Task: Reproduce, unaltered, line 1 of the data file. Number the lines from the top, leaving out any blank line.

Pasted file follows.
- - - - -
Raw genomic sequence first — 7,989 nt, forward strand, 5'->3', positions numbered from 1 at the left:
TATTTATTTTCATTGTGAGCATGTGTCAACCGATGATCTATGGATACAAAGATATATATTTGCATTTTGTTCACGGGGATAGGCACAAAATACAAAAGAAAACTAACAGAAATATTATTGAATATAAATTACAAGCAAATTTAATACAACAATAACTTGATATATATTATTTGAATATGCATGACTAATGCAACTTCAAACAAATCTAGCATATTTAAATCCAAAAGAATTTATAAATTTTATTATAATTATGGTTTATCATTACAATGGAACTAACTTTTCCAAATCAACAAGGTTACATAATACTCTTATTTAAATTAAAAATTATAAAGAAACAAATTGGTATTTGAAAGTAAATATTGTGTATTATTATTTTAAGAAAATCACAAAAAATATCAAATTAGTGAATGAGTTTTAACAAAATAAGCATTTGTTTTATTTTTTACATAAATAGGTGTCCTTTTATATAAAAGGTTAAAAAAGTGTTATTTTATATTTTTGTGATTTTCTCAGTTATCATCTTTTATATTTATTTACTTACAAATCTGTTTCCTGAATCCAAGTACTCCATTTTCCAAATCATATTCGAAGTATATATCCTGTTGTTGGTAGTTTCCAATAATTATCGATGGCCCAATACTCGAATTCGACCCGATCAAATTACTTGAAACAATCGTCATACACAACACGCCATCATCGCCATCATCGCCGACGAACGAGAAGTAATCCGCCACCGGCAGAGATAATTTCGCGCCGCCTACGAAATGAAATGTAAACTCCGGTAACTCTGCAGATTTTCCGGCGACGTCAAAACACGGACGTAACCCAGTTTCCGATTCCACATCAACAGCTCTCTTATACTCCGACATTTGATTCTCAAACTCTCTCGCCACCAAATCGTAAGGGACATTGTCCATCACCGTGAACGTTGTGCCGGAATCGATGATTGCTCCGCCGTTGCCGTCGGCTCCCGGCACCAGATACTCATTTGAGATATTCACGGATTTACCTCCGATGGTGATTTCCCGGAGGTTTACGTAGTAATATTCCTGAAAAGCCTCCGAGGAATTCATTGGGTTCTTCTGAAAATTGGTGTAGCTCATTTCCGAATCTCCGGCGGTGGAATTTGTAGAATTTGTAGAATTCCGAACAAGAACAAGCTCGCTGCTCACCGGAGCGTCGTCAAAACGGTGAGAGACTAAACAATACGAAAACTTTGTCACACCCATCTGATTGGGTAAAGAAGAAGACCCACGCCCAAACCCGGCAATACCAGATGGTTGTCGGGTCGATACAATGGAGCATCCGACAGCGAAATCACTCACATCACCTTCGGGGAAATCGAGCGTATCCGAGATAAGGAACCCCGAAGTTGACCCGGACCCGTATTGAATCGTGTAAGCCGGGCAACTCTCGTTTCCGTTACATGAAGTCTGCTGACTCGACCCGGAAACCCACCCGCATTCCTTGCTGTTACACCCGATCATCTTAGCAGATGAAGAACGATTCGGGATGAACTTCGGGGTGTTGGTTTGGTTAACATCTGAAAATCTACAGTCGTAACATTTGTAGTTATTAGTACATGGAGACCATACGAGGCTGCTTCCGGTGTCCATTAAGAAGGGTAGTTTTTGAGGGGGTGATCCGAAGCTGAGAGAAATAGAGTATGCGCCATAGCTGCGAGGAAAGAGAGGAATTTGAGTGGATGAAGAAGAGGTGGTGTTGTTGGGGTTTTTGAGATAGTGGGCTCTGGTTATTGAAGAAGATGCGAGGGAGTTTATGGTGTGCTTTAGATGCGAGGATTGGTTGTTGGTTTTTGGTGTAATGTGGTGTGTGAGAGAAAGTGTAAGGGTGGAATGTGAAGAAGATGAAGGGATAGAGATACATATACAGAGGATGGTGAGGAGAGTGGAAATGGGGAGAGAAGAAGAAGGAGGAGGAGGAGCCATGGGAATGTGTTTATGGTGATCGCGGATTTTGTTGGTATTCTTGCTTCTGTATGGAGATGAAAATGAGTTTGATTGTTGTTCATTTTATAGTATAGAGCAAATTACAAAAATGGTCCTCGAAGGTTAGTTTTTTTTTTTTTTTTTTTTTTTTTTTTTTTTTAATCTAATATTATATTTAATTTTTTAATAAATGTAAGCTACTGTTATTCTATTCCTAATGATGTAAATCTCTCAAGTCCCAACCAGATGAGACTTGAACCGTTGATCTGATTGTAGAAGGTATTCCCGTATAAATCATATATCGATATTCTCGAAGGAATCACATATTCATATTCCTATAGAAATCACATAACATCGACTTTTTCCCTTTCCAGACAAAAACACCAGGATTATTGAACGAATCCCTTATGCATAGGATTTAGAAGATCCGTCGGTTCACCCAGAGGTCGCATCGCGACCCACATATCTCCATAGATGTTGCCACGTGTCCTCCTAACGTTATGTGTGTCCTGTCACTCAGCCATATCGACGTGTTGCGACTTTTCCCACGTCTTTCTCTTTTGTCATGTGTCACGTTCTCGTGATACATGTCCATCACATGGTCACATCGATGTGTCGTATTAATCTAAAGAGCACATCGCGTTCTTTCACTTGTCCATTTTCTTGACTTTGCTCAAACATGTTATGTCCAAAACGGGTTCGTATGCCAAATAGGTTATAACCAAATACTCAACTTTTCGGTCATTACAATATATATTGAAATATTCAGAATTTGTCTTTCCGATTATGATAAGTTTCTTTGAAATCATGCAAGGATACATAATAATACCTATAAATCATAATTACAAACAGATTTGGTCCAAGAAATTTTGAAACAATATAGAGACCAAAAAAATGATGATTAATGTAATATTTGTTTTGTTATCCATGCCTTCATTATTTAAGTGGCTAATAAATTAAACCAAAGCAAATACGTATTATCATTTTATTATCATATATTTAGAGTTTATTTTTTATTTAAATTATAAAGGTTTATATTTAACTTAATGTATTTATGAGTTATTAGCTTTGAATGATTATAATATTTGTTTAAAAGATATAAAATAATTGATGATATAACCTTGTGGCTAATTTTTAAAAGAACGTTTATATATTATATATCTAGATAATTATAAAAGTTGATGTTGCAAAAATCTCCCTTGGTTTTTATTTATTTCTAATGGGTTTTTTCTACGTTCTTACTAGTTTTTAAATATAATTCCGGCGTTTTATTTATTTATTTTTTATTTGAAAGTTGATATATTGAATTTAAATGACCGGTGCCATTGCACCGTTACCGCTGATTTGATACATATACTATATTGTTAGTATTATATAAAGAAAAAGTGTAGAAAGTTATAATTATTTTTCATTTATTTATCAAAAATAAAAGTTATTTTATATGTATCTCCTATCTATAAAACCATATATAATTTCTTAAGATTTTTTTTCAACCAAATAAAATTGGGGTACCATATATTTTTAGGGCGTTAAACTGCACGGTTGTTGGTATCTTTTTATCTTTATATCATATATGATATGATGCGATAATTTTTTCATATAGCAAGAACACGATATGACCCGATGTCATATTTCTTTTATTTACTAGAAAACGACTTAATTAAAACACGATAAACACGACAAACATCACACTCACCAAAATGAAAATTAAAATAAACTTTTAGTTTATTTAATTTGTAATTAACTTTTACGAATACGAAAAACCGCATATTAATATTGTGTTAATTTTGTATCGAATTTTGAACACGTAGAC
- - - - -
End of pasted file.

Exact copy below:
Raw genomic sequence first — 7,989 nt, forward strand, 5'->3', positions numbered from 1 at the left: